Macro Photography | Flying Insects in Close-up
More on the macro photography front. This time it's flying insects. Flying insects come in a variety of sizes. Some are too small to get a photo of them without specialised equipment; others are big enough that to get them to fit in the frame, you need to step back a little. In that case, you won't need to use the macro (close-focus) setting on your camera; just normal focus will do. I prefer lots of detail, though, so I still like to get in close with the macro setting and get part of the insect, like I've done with the dragonfly and cockroach pictures.
First up is a greenbottle, which is a common outdoor fly in Britain - and elsewhere, I guess. They don't usually come indoors, which is fine by me.
Another scavenger like the greenbottle, but unlike the greenbottle, bluebottles do like their home comforts so they're often found indoors. They rarely sit still, so you have to be quick and patient.
Next it's the dragonfly. They also don't come indoors, but this one did. It must've got lost and took a wrong turning and ended up on my table, where it stayed for a while. I think it's an orange tip dragonfly. Being indoors meant that flash was needed to get the right exposure. Flash can be very useful when there's not enough light, but you need to be careful. It can cause unwanted reflections as in this dragonfly's eye. A camera flash that can be angled is best because at very close distances, it can be far too bright. If you angle the flash above the subject, that can work well. Most of the flash light will miss the subject but enough will catch it with just the right amount of illumination for a good exposure.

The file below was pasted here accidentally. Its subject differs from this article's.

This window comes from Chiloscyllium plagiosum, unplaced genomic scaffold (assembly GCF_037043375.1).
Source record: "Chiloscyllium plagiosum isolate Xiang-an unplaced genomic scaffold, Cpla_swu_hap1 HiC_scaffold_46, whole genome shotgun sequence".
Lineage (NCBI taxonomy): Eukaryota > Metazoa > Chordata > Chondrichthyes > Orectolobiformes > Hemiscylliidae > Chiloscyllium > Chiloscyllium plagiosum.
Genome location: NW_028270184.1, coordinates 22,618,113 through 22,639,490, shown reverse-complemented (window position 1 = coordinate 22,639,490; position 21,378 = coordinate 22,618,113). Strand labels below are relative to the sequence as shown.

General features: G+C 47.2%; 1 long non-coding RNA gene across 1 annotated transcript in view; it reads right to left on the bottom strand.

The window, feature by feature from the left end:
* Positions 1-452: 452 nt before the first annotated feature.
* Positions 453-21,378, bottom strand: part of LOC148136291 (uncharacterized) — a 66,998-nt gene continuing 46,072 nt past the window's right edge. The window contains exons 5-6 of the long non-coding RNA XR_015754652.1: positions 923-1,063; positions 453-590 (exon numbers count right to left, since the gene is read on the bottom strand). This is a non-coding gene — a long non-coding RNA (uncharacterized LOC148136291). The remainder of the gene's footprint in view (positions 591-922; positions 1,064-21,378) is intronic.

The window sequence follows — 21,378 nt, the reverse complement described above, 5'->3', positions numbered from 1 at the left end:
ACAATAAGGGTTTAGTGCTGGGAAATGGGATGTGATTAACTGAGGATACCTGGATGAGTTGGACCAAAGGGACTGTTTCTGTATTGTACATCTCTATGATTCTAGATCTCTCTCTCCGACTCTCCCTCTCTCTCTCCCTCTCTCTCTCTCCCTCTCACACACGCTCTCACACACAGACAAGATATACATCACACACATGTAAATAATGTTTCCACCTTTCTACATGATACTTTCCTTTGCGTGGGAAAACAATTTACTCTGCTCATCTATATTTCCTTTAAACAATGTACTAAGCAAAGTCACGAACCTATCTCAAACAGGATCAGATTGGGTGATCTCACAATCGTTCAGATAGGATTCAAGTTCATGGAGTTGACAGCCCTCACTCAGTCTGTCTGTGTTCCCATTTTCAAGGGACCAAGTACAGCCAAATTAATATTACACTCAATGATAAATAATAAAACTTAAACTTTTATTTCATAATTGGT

Cockroaches here in Thailand are big and as unwelcome here as anywhere else. They are also hard to photograph as they scurry away quickly. Fortunately they don't fly so often. This one was easy, though, as it somehow had got flipped over onto its back. So not only was it unable to get away, but it's face was visible. Normally, you can't see their face as it's so close to the ground. I flipped it back over after taking a couple of shots and off it went.
Crickets are far more appealing. Unlike cockroaches, they look friendly and good natured, but that might be due to Jiminy Cricket having a positive effect on me when I was a kid. If you've never heard of Jiminy Cricket, well... that's sad. This shot shows the macro photography problem of limited 'depth of field' that I explained in my spiders article. At close distances, it's impossible to get all of the insect in focus. As you can see, the cricket's antenna and back legs are out of focus. Narrowing the camera aperture helps, but usually not enough. So always focus on the most important part of the subject to ensure that at least that part will be in focus.
That's it for this batch of macro shots. I hope you enjoyed them and haven't been put off your next meal.
Image Credit » chasmac (me)